Local businesses had no choice but to turn to digital advertising almost exclusively during the pandemic. A return to brick and mortar operation means more traditional mediums become available once again. Expect a combination of digital and traditional marketing as we come out of the pandemic—synergistic, cross-platform advertising.
Direct mailers with coupon codes for ecommerce. Email newsletters driving in-store traffic on specific days. These types of simple synergies are revived with reopening, and they offer broad opportunity to reach your target audience through multiple channels. Cross-channel advertising is also poised to be effective during the economic recovery—digital advertising is inherently affordable and traditional mediums are keeping costs low while they strive to attract new business.
Advertise value-add services
Many brick and mortar businesses turned to digital advertising to help them improve sales through bolt-on services. Restaurants advertised curbside pickup on Facebook. Retail stores offered personal shopping and home delivery via email. These efforts focused not on selling products, but rather convenience. Post-pandemic, small businesses will continue to sell the solutions that helped them through their darkest times.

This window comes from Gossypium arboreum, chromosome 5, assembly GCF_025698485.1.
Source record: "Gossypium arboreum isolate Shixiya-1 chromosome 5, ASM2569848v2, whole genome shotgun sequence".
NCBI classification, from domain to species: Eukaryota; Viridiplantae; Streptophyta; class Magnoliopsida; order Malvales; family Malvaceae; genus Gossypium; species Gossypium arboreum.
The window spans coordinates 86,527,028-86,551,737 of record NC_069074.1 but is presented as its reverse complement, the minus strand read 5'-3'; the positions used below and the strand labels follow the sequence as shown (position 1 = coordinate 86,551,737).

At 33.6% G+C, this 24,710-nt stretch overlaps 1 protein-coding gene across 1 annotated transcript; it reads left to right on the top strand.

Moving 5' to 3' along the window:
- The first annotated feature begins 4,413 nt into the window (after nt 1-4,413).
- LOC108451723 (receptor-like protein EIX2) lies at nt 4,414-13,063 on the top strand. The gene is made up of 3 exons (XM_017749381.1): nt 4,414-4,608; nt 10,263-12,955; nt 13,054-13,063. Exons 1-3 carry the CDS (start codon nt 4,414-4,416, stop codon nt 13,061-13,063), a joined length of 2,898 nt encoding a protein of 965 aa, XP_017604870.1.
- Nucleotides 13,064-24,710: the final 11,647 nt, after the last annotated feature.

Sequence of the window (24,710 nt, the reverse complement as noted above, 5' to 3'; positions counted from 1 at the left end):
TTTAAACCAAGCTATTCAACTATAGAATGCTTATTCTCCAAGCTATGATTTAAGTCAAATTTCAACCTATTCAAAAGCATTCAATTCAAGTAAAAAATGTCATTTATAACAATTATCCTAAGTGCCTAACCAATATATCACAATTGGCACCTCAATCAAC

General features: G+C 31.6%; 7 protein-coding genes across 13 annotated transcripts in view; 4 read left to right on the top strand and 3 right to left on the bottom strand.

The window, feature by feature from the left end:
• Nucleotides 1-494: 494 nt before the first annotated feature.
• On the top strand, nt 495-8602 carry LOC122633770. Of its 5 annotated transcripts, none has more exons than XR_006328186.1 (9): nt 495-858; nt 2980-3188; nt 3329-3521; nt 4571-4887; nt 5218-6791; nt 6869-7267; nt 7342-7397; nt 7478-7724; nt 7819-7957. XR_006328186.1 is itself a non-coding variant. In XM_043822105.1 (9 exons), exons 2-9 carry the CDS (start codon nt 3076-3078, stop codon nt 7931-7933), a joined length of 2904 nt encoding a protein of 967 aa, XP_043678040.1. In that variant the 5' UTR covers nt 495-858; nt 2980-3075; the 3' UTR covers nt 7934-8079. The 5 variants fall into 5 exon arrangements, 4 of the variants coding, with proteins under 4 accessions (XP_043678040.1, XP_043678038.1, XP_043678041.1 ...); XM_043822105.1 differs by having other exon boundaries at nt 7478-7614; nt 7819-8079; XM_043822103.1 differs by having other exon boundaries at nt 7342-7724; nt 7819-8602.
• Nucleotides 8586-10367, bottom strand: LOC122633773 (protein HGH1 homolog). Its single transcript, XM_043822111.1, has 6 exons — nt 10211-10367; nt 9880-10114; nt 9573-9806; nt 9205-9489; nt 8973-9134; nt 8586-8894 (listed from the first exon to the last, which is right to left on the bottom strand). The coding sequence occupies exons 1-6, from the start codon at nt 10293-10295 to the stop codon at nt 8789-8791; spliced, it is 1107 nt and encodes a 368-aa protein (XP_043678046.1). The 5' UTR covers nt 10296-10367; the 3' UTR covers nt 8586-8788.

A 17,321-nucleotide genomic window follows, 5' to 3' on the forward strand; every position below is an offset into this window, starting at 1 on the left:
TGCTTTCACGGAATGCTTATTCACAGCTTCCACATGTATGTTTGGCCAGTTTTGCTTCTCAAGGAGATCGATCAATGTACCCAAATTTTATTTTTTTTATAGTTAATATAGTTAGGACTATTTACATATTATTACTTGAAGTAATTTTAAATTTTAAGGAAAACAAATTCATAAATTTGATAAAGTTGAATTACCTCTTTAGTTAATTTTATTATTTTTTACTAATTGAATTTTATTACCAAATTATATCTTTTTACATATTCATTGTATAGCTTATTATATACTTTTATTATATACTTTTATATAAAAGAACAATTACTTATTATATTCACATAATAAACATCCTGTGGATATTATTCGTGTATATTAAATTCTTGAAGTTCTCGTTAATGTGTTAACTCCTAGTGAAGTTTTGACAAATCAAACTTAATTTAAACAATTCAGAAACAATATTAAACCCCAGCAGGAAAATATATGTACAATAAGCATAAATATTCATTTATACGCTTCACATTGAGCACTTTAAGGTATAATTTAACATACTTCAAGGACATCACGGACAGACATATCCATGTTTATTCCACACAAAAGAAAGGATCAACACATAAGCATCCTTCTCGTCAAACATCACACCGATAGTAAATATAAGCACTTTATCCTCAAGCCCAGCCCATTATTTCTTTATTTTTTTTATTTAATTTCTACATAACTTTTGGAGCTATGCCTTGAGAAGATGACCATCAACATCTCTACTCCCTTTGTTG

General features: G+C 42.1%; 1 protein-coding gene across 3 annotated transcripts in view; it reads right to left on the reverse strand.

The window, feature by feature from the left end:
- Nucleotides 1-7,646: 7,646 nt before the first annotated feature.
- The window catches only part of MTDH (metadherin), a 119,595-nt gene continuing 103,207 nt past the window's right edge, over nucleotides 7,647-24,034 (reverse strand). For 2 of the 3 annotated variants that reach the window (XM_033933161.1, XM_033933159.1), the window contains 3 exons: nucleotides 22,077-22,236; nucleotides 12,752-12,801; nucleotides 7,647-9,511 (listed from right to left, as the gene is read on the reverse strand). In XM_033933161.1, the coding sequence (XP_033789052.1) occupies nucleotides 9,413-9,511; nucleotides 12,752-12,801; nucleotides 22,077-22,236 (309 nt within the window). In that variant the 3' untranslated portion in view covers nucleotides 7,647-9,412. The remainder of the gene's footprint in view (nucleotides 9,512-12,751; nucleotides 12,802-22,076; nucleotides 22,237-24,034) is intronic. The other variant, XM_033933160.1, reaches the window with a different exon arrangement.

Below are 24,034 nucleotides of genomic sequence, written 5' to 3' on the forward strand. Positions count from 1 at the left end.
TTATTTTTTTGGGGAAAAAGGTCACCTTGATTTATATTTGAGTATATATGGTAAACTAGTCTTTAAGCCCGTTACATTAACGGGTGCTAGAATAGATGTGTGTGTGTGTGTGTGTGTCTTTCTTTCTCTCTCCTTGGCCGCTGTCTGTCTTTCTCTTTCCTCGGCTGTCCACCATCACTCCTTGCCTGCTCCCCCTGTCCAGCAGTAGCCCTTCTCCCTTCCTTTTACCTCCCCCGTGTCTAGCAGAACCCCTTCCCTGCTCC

The question is, how will you market them? Rely on the same channels you used during the pandemic and supplement with natural opportunities. Drop a handout in a customer’s bag advertising delivery service after their in-store visit, for example. Continue to sell bolt-on, value-add services as new revenue streams to help foster a stronger recovery.
Build strong value propositions